reply which may also be subject to the "Addressee Only Policy" or an
additional "Arbitrary Single Policy" ?

Regards

Richard Skedd
Strategy Manager - Office of the CIO
T:    +44 117 918 8034 (vnet 7658 8034)
M:    +44 780 171 8260 (vnet 777118260)
 
BAE Systems plc
Registered Office: 6 Carlton Gardens, London, SW1Y 5AD, UK
Registered in England & Wales No: 1470151


-----Original Message-----
From: Trevor Freeman [mailto:trevorf@exchange.microsoft.com] 
Sent: 14 August 2012 19:26
To: Skedd, Richard (UK); plasma@ietf.org
Subject: RE: Basic and Advanced Policies

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Hi Richard,

The intent of basic policy is the former i.e. to replicate existing S/MIME
functionality where the sender designates the list of authorized recipients.
In the Plasma case basic policy has a parameter which is the list of
recipients. The policy defines "anybody presenting an authenticated email
attribute where the attribute value matches one of the named recipients and
the level of assurance of the identity matches that required under the
policy would pass the policy". We don't need a new policy ID per recipients
list. 

I agree we need a baseline of common functionality for the client. Technical
all of the policy complexity is hidden from the client so a recipient is
unaware how many polices were applied to a message. Policy complexity would
only be manifest by the set of attributes the policy can request. In the
advanced case, the set of attributes is unbounded. What do we put into the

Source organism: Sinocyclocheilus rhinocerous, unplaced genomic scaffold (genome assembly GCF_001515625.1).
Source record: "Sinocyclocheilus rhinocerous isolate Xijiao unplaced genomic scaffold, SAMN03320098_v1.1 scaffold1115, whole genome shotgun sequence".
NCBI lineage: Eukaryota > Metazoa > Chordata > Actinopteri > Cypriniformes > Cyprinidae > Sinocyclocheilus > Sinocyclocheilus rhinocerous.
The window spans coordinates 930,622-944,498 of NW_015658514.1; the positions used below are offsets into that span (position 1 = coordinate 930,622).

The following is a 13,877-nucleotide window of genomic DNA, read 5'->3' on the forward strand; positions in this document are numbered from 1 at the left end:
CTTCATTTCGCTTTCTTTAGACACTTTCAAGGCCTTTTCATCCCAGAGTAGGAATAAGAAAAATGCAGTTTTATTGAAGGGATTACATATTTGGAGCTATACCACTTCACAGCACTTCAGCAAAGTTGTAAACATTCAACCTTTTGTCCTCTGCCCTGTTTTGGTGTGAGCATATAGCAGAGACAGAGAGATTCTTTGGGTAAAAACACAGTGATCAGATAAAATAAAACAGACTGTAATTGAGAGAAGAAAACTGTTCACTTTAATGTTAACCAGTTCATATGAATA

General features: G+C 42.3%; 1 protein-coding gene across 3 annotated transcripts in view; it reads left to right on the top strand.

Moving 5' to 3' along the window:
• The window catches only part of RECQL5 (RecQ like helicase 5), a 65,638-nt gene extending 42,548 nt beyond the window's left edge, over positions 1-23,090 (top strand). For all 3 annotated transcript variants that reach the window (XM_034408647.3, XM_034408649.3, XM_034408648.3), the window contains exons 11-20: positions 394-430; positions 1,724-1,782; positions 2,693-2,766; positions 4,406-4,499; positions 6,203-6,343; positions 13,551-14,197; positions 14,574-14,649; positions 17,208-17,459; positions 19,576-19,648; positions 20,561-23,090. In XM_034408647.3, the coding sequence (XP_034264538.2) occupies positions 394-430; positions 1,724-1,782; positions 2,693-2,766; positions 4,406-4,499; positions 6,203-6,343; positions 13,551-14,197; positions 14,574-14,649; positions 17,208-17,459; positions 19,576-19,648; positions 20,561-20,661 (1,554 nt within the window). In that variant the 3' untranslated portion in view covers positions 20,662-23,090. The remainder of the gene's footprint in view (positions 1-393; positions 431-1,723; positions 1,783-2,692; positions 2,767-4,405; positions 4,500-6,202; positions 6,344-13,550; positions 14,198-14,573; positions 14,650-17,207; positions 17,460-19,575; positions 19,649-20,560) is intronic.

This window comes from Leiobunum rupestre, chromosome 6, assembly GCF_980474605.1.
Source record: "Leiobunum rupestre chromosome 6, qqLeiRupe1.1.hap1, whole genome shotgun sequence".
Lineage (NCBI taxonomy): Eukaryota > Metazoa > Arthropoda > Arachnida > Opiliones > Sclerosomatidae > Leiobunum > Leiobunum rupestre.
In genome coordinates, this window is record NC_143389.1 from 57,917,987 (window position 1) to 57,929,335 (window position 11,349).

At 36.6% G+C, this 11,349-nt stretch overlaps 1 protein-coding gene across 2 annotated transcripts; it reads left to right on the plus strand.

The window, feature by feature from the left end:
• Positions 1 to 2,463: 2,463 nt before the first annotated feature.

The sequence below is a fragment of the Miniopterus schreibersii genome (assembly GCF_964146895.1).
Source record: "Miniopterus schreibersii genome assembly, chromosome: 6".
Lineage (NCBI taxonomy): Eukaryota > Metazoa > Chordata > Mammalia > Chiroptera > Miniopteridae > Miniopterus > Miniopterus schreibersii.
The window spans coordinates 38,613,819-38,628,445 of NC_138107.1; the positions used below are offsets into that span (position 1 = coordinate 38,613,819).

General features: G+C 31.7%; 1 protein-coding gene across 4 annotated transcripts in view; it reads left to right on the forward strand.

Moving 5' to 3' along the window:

economy version of the Plasma client? The base client would likely have to
exist as part of an email service as part of their baseline offering at very
little margin in order to be pervasive.  Current proposal is to put enough
in to support the Personal to Addressee scenario. We should be able to build
into the base profile, recognition that you need the full featured version
securely e.g. no "please clink on this link and install my latest malware"
kind of experience. The proliferation of app stores and marketplaces will
help here. 

Trevor 

-----Original Message-----
From: 
[RWS] 

plasma-bounces@ietf.org [mailto:plasma-bounces@ietf.org] On Behalf Of Skedd,
Richard (UK)
Sent: Friday, July 27, 2012 2:35 AM
To: plasma@ietf.org
Subject: [plasma] Basic and Advanced Policies

A follow-up on comments by Trevor Freeman, kindly forwarded by Patrick
Patterson, and Jean-Paul Buu-Sao on the requirements for Basic v Advanced
Policies and the update of have draft-freeman-plasma-requirements-02 which
now states that:

4.6.1 Basic Policy

Basic policy is intended to be universally usable by using a small fixed set
of attributes. For example, basic policy is intended to be equivalent to
sending encrypted Email with S/MIME today.  It is a simple policy that
authenticated recipients of the Email get access to the message.  Its
intended target is simple scenarios involving consumers and small businesses
who are using public PIP which issue a limited set of attributes. It is
expected that all Plasma clients and commercial IdP would be capable of
supporting basic policy due to their simplicity and basic attribute set.

4.6.2 Advanced Policy

Advanced policy is intended to be used where one or more arbitrary policies
are required on the content . It is intended to target more complex
scenarios such as content with regulated information or content subject to
other organization and contractual policies. The input set of attributes is
defined by the policies and can be either primordial or derived attributes
or both. 
Multiple policies have a logical relationship e.g. they can be AND or ORed